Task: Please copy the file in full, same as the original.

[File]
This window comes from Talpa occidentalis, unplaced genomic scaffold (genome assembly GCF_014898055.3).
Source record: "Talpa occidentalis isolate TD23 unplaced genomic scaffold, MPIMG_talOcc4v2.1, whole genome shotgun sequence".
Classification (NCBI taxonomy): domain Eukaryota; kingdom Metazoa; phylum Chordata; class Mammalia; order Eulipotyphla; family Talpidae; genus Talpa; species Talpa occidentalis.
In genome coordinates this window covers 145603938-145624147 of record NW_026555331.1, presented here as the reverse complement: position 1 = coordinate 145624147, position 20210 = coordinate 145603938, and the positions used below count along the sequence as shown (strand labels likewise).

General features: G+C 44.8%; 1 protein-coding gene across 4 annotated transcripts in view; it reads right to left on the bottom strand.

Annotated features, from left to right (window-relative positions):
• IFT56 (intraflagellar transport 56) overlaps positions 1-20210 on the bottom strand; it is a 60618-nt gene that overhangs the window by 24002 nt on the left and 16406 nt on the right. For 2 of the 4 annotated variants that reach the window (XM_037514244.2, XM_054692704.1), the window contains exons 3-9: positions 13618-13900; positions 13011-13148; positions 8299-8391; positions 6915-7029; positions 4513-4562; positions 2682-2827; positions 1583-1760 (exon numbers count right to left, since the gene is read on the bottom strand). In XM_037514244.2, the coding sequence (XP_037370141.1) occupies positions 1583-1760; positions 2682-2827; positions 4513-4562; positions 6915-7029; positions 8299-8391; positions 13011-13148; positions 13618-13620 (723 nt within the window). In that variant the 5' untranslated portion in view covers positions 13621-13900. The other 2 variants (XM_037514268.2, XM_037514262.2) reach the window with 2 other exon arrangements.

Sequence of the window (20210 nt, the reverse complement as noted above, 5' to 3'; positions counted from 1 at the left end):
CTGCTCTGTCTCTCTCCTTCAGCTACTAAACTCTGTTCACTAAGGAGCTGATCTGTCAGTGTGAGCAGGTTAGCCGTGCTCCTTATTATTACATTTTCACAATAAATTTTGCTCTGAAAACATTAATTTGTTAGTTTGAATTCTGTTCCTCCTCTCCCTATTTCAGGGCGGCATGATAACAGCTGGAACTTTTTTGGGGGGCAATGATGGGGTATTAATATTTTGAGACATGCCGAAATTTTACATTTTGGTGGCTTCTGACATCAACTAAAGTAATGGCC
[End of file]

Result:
This window comes from Talpa occidentalis, unplaced genomic scaffold (genome assembly GCF_014898055.3).
Source record: "Talpa occidentalis isolate TD23 unplaced genomic scaffold, MPIMG_talOcc4v2.1, whole genome shotgun sequence".
Classification (NCBI taxonomy): domain Eukaryota; kingdom Metazoa; phylum Chordata; class Mammalia; order Eulipotyphla; family Talpidae; genus Talpa; species Talpa occidentalis.
In genome coordinates this window covers 145603938-145624147 of record NW_026555331.1, presented here as the reverse complement: position 1 = coordinate 145624147, position 20210 = coordinate 145603938, and the positions used below count along the sequence as shown (strand labels likewise).

General features: G+C 44.8%; 1 protein-coding gene across 4 annotated transcripts in view; it reads right to left on the bottom strand.

Annotated features, from left to right (window-relative positions):
• IFT56 (intraflagellar transport 56) overlaps positions 1-20210 on the bottom strand; it is a 60618-nt gene that overhangs the window by 24002 nt on the left and 16406 nt on the right. For 2 of the 4 annotated variants that reach the window (XM_037514244.2, XM_054692704.1), the window contains exons 3-9: positions 13618-13900; positions 13011-13148; positions 8299-8391; positions 6915-7029; positions 4513-4562; positions 2682-2827; positions 1583-1760 (exon numbers count right to left, since the gene is read on the bottom strand). In XM_037514244.2, the coding sequence (XP_037370141.1) occupies positions 1583-1760; positions 2682-2827; positions 4513-4562; positions 6915-7029; positions 8299-8391; positions 13011-13148; positions 13618-13620 (723 nt within the window). In that variant the 5' untranslated portion in view covers positions 13621-13900. The other 2 variants (XM_037514268.2, XM_037514262.2) reach the window with 2 other exon arrangements.

Sequence of the window (20210 nt, the reverse complement as noted above, 5' to 3'; positions counted from 1 at the left end):
CTGCTCTGTCTCTCTCCTTCAGCTACTAAACTCTGTTCACTAAGGAGCTGATCTGTCAGTGTGAGCAGGTTAGCCGTGCTCCTTATTATTACATTTTCACAATAAATTTTGCTCTGAAAACATTAATTTGTTAGTTTGAATTCTGTTCCTCCTCTCCCTATTTCAGGGCGGCATGATAACAGCTGGAACTTTTTTGGGGGGCAATGATGGGGTATTAATATTTTGAGACATGCCGAAATTTTACATTTTGGTGGCTTCTGACATCAACTAAAGTAATGGCC